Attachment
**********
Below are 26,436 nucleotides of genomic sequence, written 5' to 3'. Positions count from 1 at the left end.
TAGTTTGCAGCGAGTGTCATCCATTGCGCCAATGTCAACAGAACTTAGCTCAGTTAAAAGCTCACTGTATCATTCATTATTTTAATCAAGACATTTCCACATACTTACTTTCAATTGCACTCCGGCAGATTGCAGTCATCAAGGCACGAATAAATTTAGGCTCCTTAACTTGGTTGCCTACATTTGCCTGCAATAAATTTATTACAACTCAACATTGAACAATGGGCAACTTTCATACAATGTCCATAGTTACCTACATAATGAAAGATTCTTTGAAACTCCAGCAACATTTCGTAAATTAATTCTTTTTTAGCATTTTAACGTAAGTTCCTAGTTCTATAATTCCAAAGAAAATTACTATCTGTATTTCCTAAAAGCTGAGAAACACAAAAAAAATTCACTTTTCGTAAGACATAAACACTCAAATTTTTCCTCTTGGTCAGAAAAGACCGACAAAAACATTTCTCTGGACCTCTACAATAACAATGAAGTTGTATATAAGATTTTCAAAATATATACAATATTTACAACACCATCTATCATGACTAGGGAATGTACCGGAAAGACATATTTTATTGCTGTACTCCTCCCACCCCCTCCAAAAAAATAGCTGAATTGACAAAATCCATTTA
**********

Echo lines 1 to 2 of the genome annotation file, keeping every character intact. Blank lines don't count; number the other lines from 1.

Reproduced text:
Below are 26,436 nucleotides of genomic sequence, written 5' to 3'. Positions count from 1 at the left end.
TAGTTTGCAGCGAGTGTCATCCATTGCGCCAATGTCAACAGAACTTAGCTCAGTTAAAAGCTCACTGTATCATTCATTATTTTAATCAAGACATTTCCACATACTTACTTTCAATTGCACTCCGGCAGATTGCAGTCATCAAGGCACGAATAAATTTAGGCTCCTTAACTTGGTTGCCTACATTTGCCTGCAATAAATTTATTACAACTCAACATTGAACAATGGGCAACTTTCATACAATGTCCATAGTTACCTACATAATGAAAGATTCTTTGAAACTCCAGCAACATTTCGTAAATTAATTCTTTTTTAGCATTTTAACGTAAGTTCCTAGTTCTATAATTCCAAAGAAAATTACTATCTGTATTTCCTAAAAGCTGAGAAACACAAAAAAAATTCACTTTTCGTAAGACATAAACACTCAAATTTTTCCTCTTGGTCAGAAAAGACCGACAAAAACATTTCTCTGGACCTCTACAATAACAATGAAGTTGTATATAAGATTTTCAAAATATATACAATATTTACAACACCATCTATCATGACTAGGGAATGTACCGGAAAGACATATTTTATTGCTGTACTCCTCCCACCCCCTCCAAAAAAATAGCTGAATTGACAAAATCCATTTA